Therefore, even people who lack the patience to invest in their human capital over the course of many years, because cannot defer gratification, may be able to upgrade their human capital step by step, as gratification is received quickly. Once they speak English, however, new opportunities emerge to further increase their human capital in relatively interesting ways through one of the many online courses offered on almost every subject (e.g. in tourism management), or by working or studying abroad.


Another important insight about tourism is that people avoid spending their holidays in places that are not interesting, livable, and beautiful. Thus, the more tourists come to Georgia, the more this country is perceived to have these favorable properties. That is reassuring.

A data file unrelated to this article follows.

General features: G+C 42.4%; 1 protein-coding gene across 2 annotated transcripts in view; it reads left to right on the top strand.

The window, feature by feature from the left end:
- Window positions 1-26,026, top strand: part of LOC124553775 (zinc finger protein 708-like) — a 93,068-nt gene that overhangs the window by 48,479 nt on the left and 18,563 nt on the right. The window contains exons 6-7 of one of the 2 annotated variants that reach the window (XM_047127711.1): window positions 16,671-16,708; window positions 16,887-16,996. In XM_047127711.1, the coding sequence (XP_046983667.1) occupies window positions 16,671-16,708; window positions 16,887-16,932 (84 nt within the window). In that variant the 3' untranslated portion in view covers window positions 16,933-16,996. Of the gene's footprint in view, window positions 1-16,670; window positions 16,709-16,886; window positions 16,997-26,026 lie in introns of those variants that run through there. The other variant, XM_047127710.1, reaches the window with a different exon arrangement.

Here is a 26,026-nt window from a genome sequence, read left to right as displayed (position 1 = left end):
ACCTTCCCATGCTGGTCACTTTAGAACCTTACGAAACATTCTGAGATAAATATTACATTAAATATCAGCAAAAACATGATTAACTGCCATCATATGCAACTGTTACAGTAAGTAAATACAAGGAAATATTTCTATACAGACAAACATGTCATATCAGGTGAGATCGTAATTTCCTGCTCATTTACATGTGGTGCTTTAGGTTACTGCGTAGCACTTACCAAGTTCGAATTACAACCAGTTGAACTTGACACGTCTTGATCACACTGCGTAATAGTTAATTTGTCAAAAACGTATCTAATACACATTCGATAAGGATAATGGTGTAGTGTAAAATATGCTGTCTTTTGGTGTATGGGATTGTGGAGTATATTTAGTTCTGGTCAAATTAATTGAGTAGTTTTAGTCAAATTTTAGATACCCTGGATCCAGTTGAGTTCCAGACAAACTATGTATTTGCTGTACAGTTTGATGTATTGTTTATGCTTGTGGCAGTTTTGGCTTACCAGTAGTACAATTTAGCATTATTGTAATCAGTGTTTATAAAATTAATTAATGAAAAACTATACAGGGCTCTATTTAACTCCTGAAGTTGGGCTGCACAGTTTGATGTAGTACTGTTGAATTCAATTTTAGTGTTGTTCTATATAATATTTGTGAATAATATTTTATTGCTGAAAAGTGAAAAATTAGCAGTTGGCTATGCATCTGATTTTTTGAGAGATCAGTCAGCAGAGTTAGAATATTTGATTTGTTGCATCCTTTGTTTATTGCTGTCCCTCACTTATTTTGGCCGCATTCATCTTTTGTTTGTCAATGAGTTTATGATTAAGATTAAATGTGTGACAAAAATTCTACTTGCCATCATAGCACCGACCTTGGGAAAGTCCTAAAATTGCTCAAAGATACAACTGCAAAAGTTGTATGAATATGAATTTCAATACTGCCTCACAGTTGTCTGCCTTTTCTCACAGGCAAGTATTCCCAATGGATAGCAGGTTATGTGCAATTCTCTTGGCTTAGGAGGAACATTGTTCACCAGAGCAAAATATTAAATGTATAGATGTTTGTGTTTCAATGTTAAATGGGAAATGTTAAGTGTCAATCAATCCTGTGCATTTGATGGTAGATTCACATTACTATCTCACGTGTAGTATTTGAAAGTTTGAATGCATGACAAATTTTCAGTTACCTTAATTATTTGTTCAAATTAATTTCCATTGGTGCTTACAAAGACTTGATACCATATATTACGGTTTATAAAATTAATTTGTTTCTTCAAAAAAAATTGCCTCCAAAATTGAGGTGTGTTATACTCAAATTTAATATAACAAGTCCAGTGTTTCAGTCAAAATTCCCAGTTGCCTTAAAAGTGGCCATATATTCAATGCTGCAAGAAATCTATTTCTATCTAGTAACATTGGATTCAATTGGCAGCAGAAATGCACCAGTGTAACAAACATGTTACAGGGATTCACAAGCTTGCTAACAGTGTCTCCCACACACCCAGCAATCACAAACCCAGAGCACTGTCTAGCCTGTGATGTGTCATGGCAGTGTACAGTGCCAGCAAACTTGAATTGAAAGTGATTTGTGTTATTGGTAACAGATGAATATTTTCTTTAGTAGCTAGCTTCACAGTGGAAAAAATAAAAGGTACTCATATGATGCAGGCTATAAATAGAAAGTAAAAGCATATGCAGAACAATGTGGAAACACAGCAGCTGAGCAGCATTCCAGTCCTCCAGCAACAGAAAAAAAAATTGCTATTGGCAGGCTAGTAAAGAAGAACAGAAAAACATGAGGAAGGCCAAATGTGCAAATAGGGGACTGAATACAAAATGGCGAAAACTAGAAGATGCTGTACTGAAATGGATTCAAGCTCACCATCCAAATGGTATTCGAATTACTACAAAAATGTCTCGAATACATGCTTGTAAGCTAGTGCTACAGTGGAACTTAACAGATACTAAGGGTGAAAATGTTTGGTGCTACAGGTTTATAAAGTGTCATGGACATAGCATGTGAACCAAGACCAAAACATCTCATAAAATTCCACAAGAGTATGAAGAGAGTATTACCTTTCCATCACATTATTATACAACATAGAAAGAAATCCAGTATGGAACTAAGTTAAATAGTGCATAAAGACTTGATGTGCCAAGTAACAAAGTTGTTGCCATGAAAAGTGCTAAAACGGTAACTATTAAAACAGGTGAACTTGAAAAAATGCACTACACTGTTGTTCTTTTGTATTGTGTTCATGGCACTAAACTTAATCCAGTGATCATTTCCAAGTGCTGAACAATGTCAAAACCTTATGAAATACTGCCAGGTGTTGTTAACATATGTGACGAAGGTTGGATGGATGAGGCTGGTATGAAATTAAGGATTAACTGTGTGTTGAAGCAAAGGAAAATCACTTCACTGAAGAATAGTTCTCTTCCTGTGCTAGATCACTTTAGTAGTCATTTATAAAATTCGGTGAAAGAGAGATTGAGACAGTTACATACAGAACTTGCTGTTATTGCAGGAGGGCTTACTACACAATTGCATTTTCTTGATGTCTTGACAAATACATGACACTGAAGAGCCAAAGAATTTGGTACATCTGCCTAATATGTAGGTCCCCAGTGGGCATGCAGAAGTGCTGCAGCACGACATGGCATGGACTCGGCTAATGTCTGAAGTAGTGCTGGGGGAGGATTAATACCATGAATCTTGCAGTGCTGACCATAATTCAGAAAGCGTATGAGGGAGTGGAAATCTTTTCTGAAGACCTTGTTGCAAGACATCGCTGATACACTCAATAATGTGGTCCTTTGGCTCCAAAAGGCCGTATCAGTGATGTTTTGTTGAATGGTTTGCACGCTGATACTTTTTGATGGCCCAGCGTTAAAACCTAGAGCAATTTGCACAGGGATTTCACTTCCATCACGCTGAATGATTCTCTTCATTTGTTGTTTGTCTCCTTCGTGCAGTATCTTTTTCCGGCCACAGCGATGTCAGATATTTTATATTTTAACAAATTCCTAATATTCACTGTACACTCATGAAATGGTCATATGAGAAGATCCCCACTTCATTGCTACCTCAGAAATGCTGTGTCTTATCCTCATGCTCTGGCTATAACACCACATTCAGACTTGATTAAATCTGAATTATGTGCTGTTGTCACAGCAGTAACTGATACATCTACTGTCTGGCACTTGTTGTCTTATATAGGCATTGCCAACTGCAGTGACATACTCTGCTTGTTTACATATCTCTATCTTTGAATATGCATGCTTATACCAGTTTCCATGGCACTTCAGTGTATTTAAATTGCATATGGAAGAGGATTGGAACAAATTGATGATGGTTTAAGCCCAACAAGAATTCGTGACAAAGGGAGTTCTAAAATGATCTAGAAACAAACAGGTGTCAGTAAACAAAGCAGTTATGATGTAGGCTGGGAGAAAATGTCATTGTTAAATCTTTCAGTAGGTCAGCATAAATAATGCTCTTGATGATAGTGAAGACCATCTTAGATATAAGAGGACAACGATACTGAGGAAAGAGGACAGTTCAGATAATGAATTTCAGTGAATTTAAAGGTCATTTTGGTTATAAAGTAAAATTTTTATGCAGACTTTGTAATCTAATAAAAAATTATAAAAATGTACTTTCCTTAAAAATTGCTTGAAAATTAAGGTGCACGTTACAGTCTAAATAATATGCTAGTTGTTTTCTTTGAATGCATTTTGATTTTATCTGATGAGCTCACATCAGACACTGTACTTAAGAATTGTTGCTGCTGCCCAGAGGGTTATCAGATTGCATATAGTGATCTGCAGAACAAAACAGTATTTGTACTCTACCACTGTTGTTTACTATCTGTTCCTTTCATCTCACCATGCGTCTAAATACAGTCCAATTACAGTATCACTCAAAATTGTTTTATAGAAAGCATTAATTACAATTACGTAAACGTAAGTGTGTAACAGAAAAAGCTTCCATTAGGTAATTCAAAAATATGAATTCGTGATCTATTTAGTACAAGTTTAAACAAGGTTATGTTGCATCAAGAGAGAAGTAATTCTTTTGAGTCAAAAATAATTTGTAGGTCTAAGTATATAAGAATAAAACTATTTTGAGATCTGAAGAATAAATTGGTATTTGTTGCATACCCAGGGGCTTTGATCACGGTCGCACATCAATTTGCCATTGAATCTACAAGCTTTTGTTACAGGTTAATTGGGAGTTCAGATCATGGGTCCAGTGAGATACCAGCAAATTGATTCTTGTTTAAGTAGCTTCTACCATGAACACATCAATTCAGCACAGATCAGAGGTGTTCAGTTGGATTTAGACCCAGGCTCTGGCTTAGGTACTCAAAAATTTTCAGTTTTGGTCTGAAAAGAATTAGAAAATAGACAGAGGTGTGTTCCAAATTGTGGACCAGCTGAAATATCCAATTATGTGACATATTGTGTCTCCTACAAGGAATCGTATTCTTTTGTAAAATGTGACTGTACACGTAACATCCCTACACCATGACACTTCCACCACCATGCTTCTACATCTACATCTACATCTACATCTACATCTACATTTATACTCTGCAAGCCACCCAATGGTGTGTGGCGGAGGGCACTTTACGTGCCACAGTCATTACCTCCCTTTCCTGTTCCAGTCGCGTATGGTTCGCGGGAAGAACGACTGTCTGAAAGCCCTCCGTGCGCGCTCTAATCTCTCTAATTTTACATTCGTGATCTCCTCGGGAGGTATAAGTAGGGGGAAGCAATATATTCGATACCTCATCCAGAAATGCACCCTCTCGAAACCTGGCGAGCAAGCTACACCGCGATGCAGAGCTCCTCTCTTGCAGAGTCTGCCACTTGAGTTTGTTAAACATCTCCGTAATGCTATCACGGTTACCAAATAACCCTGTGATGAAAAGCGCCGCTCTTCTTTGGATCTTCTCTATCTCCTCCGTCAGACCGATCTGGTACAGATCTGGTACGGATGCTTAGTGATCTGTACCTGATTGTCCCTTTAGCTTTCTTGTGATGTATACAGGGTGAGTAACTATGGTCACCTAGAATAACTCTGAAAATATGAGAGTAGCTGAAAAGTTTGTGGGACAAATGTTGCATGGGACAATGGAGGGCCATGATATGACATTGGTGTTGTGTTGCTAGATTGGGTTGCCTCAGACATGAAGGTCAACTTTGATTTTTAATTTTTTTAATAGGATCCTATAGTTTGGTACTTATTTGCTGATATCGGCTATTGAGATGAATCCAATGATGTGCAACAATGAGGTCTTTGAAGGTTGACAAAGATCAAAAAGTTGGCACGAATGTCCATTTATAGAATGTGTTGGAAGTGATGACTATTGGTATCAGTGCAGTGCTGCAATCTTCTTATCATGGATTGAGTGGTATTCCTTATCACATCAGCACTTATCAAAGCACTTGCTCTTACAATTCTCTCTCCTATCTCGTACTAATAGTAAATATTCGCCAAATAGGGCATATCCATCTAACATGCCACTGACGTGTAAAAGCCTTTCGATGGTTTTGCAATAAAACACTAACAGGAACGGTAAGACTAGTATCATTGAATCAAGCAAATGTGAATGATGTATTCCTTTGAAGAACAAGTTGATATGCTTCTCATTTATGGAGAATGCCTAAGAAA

Yet a beautiful and interesting place is not only attractive as a tourist destination, but also as a place to live. Tourism stimulates art, culture, gastronomy, and entertainment, which can then also be enjoyed by locals.

One of the authors of this article lived in Berlin for many years, where he could choose from three opera houses and two world-class orchestras (most famously, the Berlin Philharmonic). When he attended these performances, he remembers well sitting among many Asians, usually from Japan, who paid high prices to cross-subsidize the 10-20 euro tickets reserved for students from local universities. And after the concert was over, he could indulge in one of the hundreds of nice cafes and restaurants in the bohemian quarters of Friedrichshain and Prenzlauer Berg, of which there were only so many because of the masses of tourists roaming through the streets.